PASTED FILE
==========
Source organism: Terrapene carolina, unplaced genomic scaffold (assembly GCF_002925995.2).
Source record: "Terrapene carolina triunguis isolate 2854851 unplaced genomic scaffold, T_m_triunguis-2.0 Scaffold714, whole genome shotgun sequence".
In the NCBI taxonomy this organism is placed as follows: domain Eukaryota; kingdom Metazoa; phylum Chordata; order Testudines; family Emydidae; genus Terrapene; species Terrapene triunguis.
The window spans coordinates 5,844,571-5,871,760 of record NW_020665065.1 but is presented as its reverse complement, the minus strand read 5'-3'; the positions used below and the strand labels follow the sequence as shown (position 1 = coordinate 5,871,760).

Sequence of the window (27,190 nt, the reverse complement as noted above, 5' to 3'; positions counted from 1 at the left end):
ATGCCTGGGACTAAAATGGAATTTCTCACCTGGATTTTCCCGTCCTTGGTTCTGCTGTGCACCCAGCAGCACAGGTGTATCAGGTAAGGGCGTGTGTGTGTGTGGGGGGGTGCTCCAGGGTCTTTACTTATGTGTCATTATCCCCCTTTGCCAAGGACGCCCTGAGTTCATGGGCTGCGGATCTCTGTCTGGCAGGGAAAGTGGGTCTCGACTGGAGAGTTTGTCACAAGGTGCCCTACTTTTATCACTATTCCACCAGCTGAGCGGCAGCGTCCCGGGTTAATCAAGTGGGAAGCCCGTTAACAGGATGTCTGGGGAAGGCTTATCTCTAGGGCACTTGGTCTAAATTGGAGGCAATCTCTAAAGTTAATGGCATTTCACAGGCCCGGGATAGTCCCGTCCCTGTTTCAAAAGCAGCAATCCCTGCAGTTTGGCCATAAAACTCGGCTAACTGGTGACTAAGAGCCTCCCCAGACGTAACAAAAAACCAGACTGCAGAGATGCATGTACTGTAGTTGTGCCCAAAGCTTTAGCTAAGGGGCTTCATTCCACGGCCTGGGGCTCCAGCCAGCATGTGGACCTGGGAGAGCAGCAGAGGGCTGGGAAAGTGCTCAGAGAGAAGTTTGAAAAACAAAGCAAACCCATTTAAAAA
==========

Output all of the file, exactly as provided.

Source organism: Terrapene carolina, unplaced genomic scaffold (assembly GCF_002925995.2).
Source record: "Terrapene carolina triunguis isolate 2854851 unplaced genomic scaffold, T_m_triunguis-2.0 Scaffold714, whole genome shotgun sequence".
In the NCBI taxonomy this organism is placed as follows: domain Eukaryota; kingdom Metazoa; phylum Chordata; order Testudines; family Emydidae; genus Terrapene; species Terrapene triunguis.
The window spans coordinates 5,844,571-5,871,760 of record NW_020665065.1 but is presented as its reverse complement, the minus strand read 5'-3'; the positions used below and the strand labels follow the sequence as shown (position 1 = coordinate 5,871,760).

Sequence of the window (27,190 nt, the reverse complement as noted above, 5' to 3'; positions counted from 1 at the left end):
ATGCCTGGGACTAAAATGGAATTTCTCACCTGGATTTTCCCGTCCTTGGTTCTGCTGTGCACCCAGCAGCACAGGTGTATCAGGTAAGGGCGTGTGTGTGTGTGGGGGGGTGCTCCAGGGTCTTTACTTATGTGTCATTATCCCCCTTTGCCAAGGACGCCCTGAGTTCATGGGCTGCGGATCTCTGTCTGGCAGGGAAAGTGGGTCTCGACTGGAGAGTTTGTCACAAGGTGCCCTACTTTTATCACTATTCCACCAGCTGAGCGGCAGCGTCCCGGGTTAATCAAGTGGGAAGCCCGTTAACAGGATGTCTGGGGAAGGCTTATCTCTAGGGCACTTGGTCTAAATTGGAGGCAATCTCTAAAGTTAATGGCATTTCACAGGCCCGGGATAGTCCCGTCCCTGTTTCAAAAGCAGCAATCCCTGCAGTTTGGCCATAAAACTCGGCTAACTGGTGACTAAGAGCCTCCCCAGACGTAACAAAAAACCAGACTGCAGAGATGCATGTACTGTAGTTGTGCCCAAAGCTTTAGCTAAGGGGCTTCATTCCACGGCCTGGGGCTCCAGCCAGCATGTGGACCTGGGAGAGCAGCAGAGGGCTGGGAAAGTGCTCAGAGAGAAGTTTGAAAAACAAAGCAAACCCATTTAAAAA